Colonisation in most parts of Africa was a private enterprise. To minimise the burden on the metropole, Europeans exploited the continent’s riches by carving large swathes of land and assigning them to concessionary companies, which ruled the interior ruthlessly. Concessions regarded large plantations and mining rights. This project’s data reveals that, on a few occasions, the administration granted companies monopsony rights over agricultural produce and monopoly privileges; sometimes, concessionary companies even had state functions. The project investigates concessionary companies’ economic, social, and political legacies tracing their operations and practices over the various phases of colonisation (exploration, Belle Epoque, roaring twenties, Great depression), the independence movement, and contemporary times.

In contrast to case-study-focused literature, the research team take a holistic approach that examines the short, medium, and long-run effects of private colonisation. An integral part is the compilation of a new comprehensive geospatial dataset that maps all types of concessionary firms, providing codified information on their operations (e.g. cotton, palm oil, diamond, gold, rubber, monopsony), main practices (e.g. forced labour, coercion, compensation), and investments (e.g., transportation infrastructure, public goods). Besides this, the researchers compile spatial data recording numerous aspects of colonisation: military posts, schools, clinics, missions, administrative boundaries, prison labour, and violence, among others. First, they compare education, living conditions, urbanisation, and structural transformation just inside and outside areas to quantify the local effects of concessions. Second, they explore heterogeneity, a priori likely as there was a wide variation in the practices of companies and the administration across colonies, periods, even regions in each colony. Third, the team blends the local estimates with general equilibrium spatial models that factor in the considerable forced and voluntary population movements and conditions outside the concessionary boundaries to approximate the economy-wide effects. They run policy counterfactuals that help the different trajectories post-independence, even across nearby countries.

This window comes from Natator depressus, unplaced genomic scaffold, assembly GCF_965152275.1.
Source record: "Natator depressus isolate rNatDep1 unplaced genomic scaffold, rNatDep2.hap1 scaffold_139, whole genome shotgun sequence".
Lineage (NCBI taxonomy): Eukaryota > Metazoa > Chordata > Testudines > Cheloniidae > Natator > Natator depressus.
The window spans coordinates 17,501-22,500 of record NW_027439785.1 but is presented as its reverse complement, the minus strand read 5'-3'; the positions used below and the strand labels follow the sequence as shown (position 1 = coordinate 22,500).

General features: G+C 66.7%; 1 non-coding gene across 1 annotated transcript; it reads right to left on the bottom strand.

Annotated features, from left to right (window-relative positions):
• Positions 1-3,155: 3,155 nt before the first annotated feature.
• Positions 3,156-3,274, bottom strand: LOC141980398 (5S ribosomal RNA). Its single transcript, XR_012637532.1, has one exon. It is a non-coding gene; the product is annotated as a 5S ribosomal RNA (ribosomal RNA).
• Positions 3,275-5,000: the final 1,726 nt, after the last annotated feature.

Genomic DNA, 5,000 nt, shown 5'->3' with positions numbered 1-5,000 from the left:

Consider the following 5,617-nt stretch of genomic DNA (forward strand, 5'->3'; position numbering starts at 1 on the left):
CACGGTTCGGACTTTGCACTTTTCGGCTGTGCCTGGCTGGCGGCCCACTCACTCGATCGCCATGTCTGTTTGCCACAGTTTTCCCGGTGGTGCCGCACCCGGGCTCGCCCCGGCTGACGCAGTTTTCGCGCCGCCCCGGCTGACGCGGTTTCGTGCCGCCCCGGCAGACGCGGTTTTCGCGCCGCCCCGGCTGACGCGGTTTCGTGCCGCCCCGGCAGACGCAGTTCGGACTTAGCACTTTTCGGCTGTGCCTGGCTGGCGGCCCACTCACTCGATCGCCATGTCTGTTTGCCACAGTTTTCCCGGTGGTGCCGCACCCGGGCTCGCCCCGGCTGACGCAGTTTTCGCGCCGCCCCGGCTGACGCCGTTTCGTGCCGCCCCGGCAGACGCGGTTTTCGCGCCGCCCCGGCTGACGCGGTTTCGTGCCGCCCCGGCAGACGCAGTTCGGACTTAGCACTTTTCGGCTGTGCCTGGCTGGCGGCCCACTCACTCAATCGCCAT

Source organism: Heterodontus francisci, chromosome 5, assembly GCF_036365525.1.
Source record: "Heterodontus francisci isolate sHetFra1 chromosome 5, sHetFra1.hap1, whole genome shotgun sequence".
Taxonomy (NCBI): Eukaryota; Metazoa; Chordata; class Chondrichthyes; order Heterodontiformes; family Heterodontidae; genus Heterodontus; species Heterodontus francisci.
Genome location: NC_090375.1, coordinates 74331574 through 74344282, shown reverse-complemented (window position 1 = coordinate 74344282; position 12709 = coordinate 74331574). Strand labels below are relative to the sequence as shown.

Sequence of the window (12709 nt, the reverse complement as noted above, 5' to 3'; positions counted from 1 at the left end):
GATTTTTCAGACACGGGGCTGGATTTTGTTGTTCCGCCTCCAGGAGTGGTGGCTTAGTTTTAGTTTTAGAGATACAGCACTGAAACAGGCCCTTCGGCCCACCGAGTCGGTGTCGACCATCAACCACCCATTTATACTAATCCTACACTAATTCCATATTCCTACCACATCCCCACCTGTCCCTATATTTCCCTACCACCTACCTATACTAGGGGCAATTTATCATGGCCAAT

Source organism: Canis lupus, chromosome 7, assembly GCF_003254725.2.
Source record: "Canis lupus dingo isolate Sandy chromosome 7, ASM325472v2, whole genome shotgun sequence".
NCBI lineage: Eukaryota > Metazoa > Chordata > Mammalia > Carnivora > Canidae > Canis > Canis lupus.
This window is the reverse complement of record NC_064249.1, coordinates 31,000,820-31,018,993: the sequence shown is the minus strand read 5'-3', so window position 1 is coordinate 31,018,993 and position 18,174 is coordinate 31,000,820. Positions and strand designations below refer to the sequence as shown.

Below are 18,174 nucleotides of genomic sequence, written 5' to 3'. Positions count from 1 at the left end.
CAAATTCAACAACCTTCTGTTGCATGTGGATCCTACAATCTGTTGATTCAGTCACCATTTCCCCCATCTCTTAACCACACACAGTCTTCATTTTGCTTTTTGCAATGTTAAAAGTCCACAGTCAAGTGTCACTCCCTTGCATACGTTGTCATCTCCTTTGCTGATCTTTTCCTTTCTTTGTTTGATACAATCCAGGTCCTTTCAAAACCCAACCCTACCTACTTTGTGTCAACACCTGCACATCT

Quantifying the impact of colonisation is quite topical, as the old emotional debate on the pros and cons of imperialism in Africa has recently resurfaced with the Black Lives Matter movement and the demonstrations that brought down statues of Cecil Rhodes, King Leopold II, Jean-Baptiste Colbert, and other leading figures of colonisation. Besides, providing large-scale geocoded data on the operations and practices of private firms as well as geospatial data on all major aspects of colonisation will hopefully be a turning point in research on African comparative development; and will allow for understanding of the economic history of Sub-Saharan African delving into its vast differences and will permit moving the case-study literature on macro-development framework. The project carries lessons for the ongoing Second Scramble for Africa, as the old concessionary development paradigm has resurfaced in the past two decades.

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